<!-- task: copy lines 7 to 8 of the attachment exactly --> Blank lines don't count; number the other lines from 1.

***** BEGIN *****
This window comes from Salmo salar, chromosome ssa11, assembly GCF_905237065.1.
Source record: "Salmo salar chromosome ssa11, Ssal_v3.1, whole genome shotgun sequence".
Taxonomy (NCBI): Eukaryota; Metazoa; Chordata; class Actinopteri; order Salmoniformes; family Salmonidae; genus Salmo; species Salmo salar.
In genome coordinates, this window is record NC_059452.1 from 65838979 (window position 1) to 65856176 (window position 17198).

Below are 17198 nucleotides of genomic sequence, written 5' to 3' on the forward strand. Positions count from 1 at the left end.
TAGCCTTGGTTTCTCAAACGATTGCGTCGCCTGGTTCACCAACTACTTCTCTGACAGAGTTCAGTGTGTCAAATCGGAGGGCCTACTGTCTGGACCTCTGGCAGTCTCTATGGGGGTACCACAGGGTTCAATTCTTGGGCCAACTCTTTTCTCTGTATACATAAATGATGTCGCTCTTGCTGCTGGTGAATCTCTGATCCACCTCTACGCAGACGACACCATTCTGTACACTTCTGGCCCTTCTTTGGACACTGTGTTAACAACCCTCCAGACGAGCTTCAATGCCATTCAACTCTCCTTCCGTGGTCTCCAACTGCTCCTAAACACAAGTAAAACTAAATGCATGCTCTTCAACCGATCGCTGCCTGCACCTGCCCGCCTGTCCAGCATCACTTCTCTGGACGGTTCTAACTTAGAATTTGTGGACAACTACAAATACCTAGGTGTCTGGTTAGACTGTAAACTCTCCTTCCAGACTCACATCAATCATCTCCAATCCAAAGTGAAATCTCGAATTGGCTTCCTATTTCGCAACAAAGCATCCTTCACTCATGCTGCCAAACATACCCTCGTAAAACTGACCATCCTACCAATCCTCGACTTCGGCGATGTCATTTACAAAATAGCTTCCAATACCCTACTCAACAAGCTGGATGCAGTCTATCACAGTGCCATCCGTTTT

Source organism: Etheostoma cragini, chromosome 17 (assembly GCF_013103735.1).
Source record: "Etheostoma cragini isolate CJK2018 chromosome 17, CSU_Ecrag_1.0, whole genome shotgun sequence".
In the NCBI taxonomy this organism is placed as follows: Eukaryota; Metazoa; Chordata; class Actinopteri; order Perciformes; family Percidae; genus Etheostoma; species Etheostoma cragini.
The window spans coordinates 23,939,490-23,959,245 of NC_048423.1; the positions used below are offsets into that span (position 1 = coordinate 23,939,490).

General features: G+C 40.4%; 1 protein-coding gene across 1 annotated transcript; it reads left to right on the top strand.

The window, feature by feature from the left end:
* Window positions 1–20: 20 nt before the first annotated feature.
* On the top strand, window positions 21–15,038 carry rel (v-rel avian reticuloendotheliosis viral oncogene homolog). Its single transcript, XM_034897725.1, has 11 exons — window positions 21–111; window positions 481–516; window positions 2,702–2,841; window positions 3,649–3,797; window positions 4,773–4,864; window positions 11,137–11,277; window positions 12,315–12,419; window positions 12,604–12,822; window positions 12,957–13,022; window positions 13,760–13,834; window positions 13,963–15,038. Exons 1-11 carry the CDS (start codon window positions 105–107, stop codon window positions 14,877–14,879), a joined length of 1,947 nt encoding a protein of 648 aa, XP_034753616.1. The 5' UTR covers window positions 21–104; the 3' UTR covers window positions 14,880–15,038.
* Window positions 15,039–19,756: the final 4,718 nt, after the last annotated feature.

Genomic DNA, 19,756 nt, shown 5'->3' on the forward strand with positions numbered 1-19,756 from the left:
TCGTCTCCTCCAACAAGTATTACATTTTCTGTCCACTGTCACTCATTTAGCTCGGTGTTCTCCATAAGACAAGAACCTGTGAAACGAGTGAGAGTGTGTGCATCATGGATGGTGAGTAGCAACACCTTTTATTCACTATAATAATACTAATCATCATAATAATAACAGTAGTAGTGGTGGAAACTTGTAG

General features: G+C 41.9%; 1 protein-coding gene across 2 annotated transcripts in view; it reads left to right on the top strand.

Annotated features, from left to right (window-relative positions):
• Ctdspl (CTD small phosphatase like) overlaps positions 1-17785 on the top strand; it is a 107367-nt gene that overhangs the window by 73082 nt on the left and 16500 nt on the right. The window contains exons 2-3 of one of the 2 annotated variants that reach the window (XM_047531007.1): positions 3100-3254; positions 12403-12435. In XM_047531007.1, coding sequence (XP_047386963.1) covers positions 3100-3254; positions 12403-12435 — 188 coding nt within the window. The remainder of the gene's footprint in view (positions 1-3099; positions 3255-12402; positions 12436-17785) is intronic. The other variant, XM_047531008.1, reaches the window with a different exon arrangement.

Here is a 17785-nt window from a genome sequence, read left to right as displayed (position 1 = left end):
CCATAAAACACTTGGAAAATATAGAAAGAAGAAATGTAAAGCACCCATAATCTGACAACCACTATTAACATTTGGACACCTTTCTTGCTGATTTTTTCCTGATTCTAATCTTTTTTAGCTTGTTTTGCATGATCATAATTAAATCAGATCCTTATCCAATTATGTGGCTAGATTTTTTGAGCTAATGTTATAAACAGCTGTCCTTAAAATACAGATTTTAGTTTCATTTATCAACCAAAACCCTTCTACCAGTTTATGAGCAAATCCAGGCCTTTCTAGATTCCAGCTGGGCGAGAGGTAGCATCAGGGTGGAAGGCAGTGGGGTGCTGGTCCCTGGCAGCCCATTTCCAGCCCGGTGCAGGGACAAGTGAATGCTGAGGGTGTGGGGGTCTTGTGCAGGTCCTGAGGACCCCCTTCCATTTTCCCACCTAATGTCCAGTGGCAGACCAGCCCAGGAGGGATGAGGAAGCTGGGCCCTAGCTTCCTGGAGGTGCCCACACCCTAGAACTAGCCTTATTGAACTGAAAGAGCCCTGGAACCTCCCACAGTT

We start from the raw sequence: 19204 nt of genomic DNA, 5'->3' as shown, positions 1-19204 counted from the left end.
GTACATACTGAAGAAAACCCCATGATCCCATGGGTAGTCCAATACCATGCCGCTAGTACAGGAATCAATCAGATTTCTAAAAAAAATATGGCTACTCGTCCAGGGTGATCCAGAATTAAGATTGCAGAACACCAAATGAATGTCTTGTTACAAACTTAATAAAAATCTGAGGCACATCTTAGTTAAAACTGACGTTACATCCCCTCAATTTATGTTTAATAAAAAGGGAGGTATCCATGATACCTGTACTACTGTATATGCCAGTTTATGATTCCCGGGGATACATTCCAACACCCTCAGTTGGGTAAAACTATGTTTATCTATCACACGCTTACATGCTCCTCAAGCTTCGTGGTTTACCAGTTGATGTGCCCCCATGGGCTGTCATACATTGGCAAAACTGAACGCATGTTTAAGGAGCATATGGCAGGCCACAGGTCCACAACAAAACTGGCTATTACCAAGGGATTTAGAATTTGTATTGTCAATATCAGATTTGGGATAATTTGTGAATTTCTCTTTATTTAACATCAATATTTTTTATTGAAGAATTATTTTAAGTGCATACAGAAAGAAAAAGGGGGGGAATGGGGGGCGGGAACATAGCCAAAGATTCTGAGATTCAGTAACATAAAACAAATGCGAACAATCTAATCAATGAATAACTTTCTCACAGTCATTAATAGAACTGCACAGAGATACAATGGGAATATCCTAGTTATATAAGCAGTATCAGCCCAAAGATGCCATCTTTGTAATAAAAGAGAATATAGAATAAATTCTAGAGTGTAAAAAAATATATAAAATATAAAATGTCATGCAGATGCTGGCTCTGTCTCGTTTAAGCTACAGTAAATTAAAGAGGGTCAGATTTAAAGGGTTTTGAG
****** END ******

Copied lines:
Source organism: Etheostoma cragini, chromosome 17 (assembly GCF_013103735.1).
Source record: "Etheostoma cragini isolate CJK2018 chromosome 17, CSU_Ecrag_1.0, whole genome shotgun sequence".